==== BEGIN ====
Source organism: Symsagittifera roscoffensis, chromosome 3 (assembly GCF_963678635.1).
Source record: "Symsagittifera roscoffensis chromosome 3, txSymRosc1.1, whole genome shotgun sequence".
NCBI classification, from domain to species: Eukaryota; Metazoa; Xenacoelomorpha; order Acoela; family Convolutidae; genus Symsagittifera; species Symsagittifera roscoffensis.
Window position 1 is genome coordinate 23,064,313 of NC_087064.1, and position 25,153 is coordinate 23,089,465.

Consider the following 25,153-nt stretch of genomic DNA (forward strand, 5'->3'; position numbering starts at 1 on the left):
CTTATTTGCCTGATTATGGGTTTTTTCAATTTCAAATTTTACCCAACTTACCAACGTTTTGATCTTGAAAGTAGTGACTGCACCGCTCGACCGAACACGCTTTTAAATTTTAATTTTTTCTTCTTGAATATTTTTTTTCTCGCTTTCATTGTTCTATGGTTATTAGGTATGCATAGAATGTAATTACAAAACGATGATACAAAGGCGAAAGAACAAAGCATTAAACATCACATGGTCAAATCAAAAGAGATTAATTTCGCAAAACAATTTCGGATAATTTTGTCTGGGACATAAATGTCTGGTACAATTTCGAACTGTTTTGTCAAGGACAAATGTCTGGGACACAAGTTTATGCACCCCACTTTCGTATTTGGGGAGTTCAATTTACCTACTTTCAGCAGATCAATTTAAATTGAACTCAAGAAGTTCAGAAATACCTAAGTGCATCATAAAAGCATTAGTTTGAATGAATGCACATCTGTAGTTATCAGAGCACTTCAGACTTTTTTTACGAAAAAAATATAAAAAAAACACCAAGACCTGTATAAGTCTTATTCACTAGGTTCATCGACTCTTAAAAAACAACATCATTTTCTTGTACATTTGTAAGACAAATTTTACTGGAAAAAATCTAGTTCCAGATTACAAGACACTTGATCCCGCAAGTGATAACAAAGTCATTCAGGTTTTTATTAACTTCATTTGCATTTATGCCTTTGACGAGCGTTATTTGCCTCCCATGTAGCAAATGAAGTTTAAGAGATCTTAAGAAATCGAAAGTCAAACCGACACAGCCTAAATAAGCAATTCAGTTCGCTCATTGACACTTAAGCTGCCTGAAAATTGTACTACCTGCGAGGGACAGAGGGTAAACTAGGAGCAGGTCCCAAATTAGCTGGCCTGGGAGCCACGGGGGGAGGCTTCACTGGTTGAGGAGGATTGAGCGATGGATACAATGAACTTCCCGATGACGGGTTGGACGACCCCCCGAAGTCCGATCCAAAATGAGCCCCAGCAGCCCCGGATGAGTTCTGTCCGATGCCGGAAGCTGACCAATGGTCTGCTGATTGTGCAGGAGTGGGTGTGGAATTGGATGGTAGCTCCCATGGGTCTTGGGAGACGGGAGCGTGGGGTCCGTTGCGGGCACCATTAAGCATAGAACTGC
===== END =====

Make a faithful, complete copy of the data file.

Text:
Source organism: Symsagittifera roscoffensis, chromosome 3 (assembly GCF_963678635.1).
Source record: "Symsagittifera roscoffensis chromosome 3, txSymRosc1.1, whole genome shotgun sequence".
NCBI classification, from domain to species: Eukaryota; Metazoa; Xenacoelomorpha; order Acoela; family Convolutidae; genus Symsagittifera; species Symsagittifera roscoffensis.
Window position 1 is genome coordinate 23,064,313 of NC_087064.1, and position 25,153 is coordinate 23,089,465.

Consider the following 25,153-nt stretch of genomic DNA (forward strand, 5'->3'; position numbering starts at 1 on the left):
CTTATTTGCCTGATTATGGGTTTTTTCAATTTCAAATTTTACCCAACTTACCAACGTTTTGATCTTGAAAGTAGTGACTGCACCGCTCGACCGAACACGCTTTTAAATTTTAATTTTTTCTTCTTGAATATTTTTTTTCTCGCTTTCATTGTTCTATGGTTATTAGGTATGCATAGAATGTAATTACAAAACGATGATACAAAGGCGAAAGAACAAAGCATTAAACATCACATGGTCAAATCAAAAGAGATTAATTTCGCAAAACAATTTCGGATAATTTTGTCTGGGACATAAATGTCTGGTACAATTTCGAACTGTTTTGTCAAGGACAAATGTCTGGGACACAAGTTTATGCACCCCACTTTCGTATTTGGGGAGTTCAATTTACCTACTTTCAGCAGATCAATTTAAATTGAACTCAAGAAGTTCAGAAATACCTAAGTGCATCATAAAAGCATTAGTTTGAATGAATGCACATCTGTAGTTATCAGAGCACTTCAGACTTTTTTTACGAAAAAAATATAAAAAAAACACCAAGACCTGTATAAGTCTTATTCACTAGGTTCATCGACTCTTAAAAAACAACATCATTTTCTTGTACATTTGTAAGACAAATTTTACTGGAAAAAATCTAGTTCCAGATTACAAGACACTTGATCCCGCAAGTGATAACAAAGTCATTCAGGTTTTTATTAACTTCATTTGCATTTATGCCTTTGACGAGCGTTATTTGCCTCCCATGTAGCAAATGAAGTTTAAGAGATCTTAAGAAATCGAAAGTCAAACCGACACAGCCTAAATAAGCAATTCAGTTCGCTCATTGACACTTAAGCTGCCTGAAAATTGTACTACCTGCGAGGGACAGAGGGTAAACTAGGAGCAGGTCCCAAATTAGCTGGCCTGGGAGCCACGGGGGGAGGCTTCACTGGTTGAGGAGGATTGAGCGATGGATACAATGAACTTCCCGATGACGGGTTGGACGACCCCCCGAAGTCCGATCCAAAATGAGCCCCAGCAGCCCCGGATGAGTTCTGTCCGATGCCGGAAGCTGACCAATGGTCTGCTGATTGTGCAGGAGTGGGTGTGGAATTGGATGGTAGCTCCCATGGGTCTTGGGAGACGGGAGCGTGGGGTCCGTTGCGGGCACCATTAAGCATAGAACTGC